When I go walking, occasionally I will see something that catches my attention. These are not particular things that I look for, rather they’re something out of the ordinary that causes me to want to investigate further. If I am walking, I make a mental note of it and circle back to it later to discover exactly what it is. I really do not have favorite things to look for, I’m just curious about everything. Unfortunately, sometimes it happens while I’m listening to a speech or reading a book or just looking out the window and I have to refocus. That is sort of what happened when I was listening to a lecture by my friend, Dr. Paul Fitzgerald.
He just kind of snuck it into the conversation. I may have heard him say it before, and it sounded sort of familiar, but I had to circle back to learn more about this interesting term. The wording felt good, it sounded like something I wanted; but unfortunately, I forgot about it as soon as my mind chased some other butterfly. Yesterday, I thought about the phrase again, so I asked a couple of my friends and Dr. Paul if they could explain it to me. I talked with my Spiritual Director about it and she seemed like she was familiar with it and helped me unpack it further—she’s good like that. This is what I have come to understand about invincible preciousness.
My friend Peggy was the first to speak up. She explained, “I understand invincible preciousness to be that deep place in us that cannot be sullied by our sin, brokenness, and wounding. We are never at risk of losing our preciousness before God.”
Oh man, isn’t that beautiful? Another friend, Rachel, described invincible preciousness as “coming to terms with God’s constant, loving gaze on me (or in me).” She admits that this initially made her anxious and vulnerable, but now feels warm and loved by the thought of it.
Dr. Paul explained that although we may wander from the love of God, the image and likeness of God in us “is never marred by anything that happens to us…and, we carry a felt sense of the Christ that is in us.”
Richard Rohr tells a story of his colleague, James Finley, who realized these things while dealing with suffering. He states, “It is in the midst of this turning that we discover the qualitatively richer, more vulnerable place is actually the abyss-like, loving presence of God, welling up and giving itself in and as the intimate interiority of our healing journey. When we risk sharing what hurts the most in the presence of someone who will not invade us or abandon us, we unexpectedly come upon within ourselves what Jesus called the pearl of great price: the invincible preciousness of ourselves in our fragility.” Wow, to me, that is significant!
Rohr stresses that when we are vulnerable and share what we think will kill us in one way or another, “…we unexpectedly come upon within ourselves this invincible love that sustains us unexplainably in the midst of the painful situation we are in.” In other words, we feel our invincible preciousness. As we learn to trust the gaze of God, it touches the hurting places and begins to dissolve the hurt until all that is left is love.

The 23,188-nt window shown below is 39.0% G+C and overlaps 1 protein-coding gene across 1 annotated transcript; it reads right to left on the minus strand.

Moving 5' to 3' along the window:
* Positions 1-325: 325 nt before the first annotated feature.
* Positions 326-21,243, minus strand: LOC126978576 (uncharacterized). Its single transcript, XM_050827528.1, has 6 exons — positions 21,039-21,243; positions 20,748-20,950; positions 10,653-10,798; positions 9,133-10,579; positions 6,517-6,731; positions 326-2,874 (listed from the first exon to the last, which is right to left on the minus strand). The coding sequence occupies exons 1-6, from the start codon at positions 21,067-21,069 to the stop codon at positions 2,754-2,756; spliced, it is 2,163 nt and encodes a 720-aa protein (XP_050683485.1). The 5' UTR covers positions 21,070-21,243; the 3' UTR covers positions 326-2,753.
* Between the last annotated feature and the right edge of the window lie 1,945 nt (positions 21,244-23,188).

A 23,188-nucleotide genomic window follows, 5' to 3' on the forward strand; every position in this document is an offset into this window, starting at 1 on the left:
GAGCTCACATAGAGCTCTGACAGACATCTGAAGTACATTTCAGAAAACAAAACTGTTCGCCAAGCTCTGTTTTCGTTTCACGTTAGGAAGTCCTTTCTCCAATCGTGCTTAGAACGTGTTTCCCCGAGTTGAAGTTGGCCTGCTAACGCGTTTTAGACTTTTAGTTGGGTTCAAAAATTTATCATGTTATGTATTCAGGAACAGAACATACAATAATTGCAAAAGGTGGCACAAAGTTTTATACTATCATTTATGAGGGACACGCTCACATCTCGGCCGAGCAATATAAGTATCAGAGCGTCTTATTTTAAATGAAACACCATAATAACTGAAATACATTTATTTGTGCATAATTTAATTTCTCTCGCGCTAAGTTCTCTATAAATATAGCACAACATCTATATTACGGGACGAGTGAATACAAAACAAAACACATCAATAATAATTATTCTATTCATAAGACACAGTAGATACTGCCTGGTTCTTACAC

Of all places, I found this invincible preciousness in the Tea Shop, even though the people there could not have articulated it any better than I could. It wasn’t necessary for them to understand it to get it! In a gradual way, when I am able to accept love and kindness and respect from others, I am able to recognize what I carry in my body – this felt sense of Christ and our invincible preciousness before God. Dr. Paul also encouraged me to investigate what might be blocking my awareness of this preciousness and give up control so that I might learn to live in the beauty of this truth.
I know what you’re thinking— It’s such a deep thought! But this is one of those things that is worth pursuing. I think the people in the Tea Shop thought it was, they seemed like they had a sense of this preciousness. In this way, I hope I can be more like them – I hope one day I can understand very deeply, like my friends, this invincible preciousness. I did not give much advice in this book, because this was my journey. But, I encourage you to explore this idea of invincible preciousness. Even if you just explore it in solitude, you will be happy you did!
Praise For The Tea Shop
“The Tea Shop takes readers on a journey of discovery that makes a difference!”
—Thomas Jay Oord, Author of God Can’t and The Uncontrolling Love of God
“An intimate portrait of what he learned about the power of listening to wisdom from unexpected sources.”
—Keith Giles, Author of Jesus Undefeated
“In this beautiful book, Karl helps us come into the now, the present moment—to slow down, to experience the experience we find ourselves in…”
—Dr. Glenn Siepert, Host of The “What If Project” Podcast
“The wondering and wandering of Karl’s journey is delightful. He takes a beginner’s mind and shares how he sees the world.”
—Rachel Keck, Spiritual Director and Coach
“If you’re longing to encounter that kind of divine embrace for yourself, set aside your preconceived notions of God and follow Karl into The Tea Shop.”
—Jason Elam, Author and Host of the “Messy Spirituality” Podcast
About the Author
Karl Forehand is a former pastor and author of the award-winning book, Apparent Faith: What Fatherhood Taught Me About the Father’s Heart. He is the founder of The Desert Sanctuary, a home for spiritual nomads seeking refuge on the journey of deconstruction. He lives in northwest Missouri with his wife, Laura, and dog, Winston.